Styrofoam back-filled pipe is the latest golf drainage concept. A salesman recently gave me a three-foot sample of 4” HDPE drain pipe covered with six inches of Styrofoam popcorn and wrapped with a black mesh fabric.
I’ve installed golf course drainage since high school and my preferred methods have evolved from crushed stone to coarse sand back-fill.
I had a callback when I installed my first sand back-filled drainage system. It was a minor design problem and the engineer paid us to dig up a complex intersection where a new pipe intersected two older pipes that still carried water. While performing the repair, I had to put my face in the ditch, a few inches from the back-fill sand I had installed a few months before. I examined the back-fill sand and found that it blocked all of the fines at the trench wall and beginning of the sand. I kept a section of back-filled pipe intact and looked inside with a flashlight. Plenty of water was flowing past this sand silt layer into the pipe.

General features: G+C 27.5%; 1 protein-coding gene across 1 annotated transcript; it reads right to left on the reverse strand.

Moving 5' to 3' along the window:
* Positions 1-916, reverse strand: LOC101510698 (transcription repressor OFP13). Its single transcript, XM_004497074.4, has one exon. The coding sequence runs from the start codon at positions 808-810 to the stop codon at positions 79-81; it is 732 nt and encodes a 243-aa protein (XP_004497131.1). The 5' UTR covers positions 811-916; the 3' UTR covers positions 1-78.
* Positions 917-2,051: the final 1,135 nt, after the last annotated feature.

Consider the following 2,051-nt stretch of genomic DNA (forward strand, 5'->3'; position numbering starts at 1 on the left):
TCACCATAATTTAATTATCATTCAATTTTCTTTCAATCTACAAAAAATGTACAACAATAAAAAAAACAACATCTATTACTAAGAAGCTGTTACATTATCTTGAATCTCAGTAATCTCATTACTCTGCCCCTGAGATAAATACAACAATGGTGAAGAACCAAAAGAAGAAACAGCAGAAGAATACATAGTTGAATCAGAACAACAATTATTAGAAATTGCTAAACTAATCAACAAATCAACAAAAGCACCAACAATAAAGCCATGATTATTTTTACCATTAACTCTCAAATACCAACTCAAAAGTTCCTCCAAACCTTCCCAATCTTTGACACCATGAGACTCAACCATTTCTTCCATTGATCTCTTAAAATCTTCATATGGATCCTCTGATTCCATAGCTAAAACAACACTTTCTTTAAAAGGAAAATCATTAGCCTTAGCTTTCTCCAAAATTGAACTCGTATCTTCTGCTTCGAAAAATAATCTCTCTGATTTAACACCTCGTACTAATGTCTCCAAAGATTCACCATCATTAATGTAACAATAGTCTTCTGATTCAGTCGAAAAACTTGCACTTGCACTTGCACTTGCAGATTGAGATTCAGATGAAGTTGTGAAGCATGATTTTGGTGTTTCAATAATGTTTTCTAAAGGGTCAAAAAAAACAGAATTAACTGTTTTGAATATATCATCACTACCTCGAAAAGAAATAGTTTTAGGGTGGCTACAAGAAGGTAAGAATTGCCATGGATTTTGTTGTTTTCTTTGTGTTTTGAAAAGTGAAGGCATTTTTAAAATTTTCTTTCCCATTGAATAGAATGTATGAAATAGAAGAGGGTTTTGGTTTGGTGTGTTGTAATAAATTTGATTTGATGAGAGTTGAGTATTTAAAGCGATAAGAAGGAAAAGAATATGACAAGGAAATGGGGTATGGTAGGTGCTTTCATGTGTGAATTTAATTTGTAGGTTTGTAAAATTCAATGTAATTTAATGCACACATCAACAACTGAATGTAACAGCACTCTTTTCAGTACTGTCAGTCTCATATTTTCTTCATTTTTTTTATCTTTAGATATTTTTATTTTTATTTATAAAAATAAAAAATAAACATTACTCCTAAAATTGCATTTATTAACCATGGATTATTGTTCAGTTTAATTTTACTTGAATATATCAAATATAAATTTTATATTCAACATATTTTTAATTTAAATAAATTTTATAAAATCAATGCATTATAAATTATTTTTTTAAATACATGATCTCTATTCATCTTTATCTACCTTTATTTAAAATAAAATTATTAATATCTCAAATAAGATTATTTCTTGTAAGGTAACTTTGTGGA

Styrofoam back-fill seems to bring golf drainage back to the crushed stone era; a time when fines slid past big gaps in the stone and clogged perforated pipe making it useless. Before using this material, I’d also consider the potential for Styrofoam back-filled pipe floating out of the ground, especially when installed in a bunker.